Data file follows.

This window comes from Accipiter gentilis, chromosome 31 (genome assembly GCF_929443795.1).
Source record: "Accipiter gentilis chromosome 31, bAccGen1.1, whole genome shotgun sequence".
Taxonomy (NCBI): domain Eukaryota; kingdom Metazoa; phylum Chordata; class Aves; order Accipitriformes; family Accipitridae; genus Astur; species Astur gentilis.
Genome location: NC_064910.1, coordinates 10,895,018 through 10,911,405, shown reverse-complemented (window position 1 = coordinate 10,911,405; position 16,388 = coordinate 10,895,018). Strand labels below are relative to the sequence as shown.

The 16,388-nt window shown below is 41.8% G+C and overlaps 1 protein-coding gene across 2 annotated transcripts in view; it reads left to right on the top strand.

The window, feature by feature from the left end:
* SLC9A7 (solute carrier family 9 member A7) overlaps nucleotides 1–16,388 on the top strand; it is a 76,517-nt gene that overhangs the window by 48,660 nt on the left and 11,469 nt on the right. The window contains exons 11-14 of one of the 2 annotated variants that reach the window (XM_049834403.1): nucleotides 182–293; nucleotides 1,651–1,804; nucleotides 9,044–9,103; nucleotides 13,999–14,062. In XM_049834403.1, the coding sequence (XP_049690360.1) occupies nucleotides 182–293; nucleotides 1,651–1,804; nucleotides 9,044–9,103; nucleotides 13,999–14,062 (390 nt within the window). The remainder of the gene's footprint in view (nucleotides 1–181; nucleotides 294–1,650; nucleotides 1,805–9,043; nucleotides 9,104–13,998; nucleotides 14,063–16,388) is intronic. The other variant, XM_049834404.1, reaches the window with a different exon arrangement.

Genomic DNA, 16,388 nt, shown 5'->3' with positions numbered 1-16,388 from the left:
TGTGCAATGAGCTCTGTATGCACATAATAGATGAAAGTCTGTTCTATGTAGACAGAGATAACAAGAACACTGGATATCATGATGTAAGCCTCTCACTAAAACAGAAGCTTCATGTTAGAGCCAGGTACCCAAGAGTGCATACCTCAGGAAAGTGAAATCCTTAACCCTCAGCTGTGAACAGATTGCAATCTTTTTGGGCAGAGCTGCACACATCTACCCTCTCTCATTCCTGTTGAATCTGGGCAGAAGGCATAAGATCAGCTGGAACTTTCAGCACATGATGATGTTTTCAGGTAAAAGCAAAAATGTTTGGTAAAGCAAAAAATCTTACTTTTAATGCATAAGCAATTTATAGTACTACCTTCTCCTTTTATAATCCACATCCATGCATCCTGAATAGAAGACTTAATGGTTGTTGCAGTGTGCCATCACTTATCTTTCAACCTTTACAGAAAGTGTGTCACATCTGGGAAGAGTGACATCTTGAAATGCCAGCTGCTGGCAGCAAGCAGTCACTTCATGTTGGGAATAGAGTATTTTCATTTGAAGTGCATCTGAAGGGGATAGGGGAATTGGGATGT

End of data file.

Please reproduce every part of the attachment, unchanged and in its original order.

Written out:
This window comes from Accipiter gentilis, chromosome 31 (genome assembly GCF_929443795.1).
Source record: "Accipiter gentilis chromosome 31, bAccGen1.1, whole genome shotgun sequence".
Taxonomy (NCBI): domain Eukaryota; kingdom Metazoa; phylum Chordata; class Aves; order Accipitriformes; family Accipitridae; genus Astur; species Astur gentilis.
Genome location: NC_064910.1, coordinates 10,895,018 through 10,911,405, shown reverse-complemented (window position 1 = coordinate 10,911,405; position 16,388 = coordinate 10,895,018). Strand labels below are relative to the sequence as shown.

The 16,388-nt window shown below is 41.8% G+C and overlaps 1 protein-coding gene across 2 annotated transcripts in view; it reads left to right on the top strand.

The window, feature by feature from the left end:
* SLC9A7 (solute carrier family 9 member A7) overlaps nucleotides 1–16,388 on the top strand; it is a 76,517-nt gene that overhangs the window by 48,660 nt on the left and 11,469 nt on the right. The window contains exons 11-14 of one of the 2 annotated variants that reach the window (XM_049834403.1): nucleotides 182–293; nucleotides 1,651–1,804; nucleotides 9,044–9,103; nucleotides 13,999–14,062. In XM_049834403.1, the coding sequence (XP_049690360.1) occupies nucleotides 182–293; nucleotides 1,651–1,804; nucleotides 9,044–9,103; nucleotides 13,999–14,062 (390 nt within the window). The remainder of the gene's footprint in view (nucleotides 1–181; nucleotides 294–1,650; nucleotides 1,805–9,043; nucleotides 9,104–13,998; nucleotides 14,063–16,388) is intronic. The other variant, XM_049834404.1, reaches the window with a different exon arrangement.

Genomic DNA, 16,388 nt, shown 5'->3' with positions numbered 1-16,388 from the left:
TGTGCAATGAGCTCTGTATGCACATAATAGATGAAAGTCTGTTCTATGTAGACAGAGATAACAAGAACACTGGATATCATGATGTAAGCCTCTCACTAAAACAGAAGCTTCATGTTAGAGCCAGGTACCCAAGAGTGCATACCTCAGGAAAGTGAAATCCTTAACCCTCAGCTGTGAACAGATTGCAATCTTTTTGGGCAGAGCTGCACACATCTACCCTCTCTCATTCCTGTTGAATCTGGGCAGAAGGCATAAGATCAGCTGGAACTTTCAGCACATGATGATGTTTTCAGGTAAAAGCAAAAATGTTTGGTAAAGCAAAAAATCTTACTTTTAATGCATAAGCAATTTATAGTACTACCTTCTCCTTTTATAATCCACATCCATGCATCCTGAATAGAAGACTTAATGGTTGTTGCAGTGTGCCATCACTTATCTTTCAACCTTTACAGAAAGTGTGTCACATCTGGGAAGAGTGACATCTTGAAATGCCAGCTGCTGGCAGCAAGCAGTCACTTCATGTTGGGAATAGAGTATTTTCATTTGAAGTGCATCTGAAGGGGATAGGGGAATTGGGATGT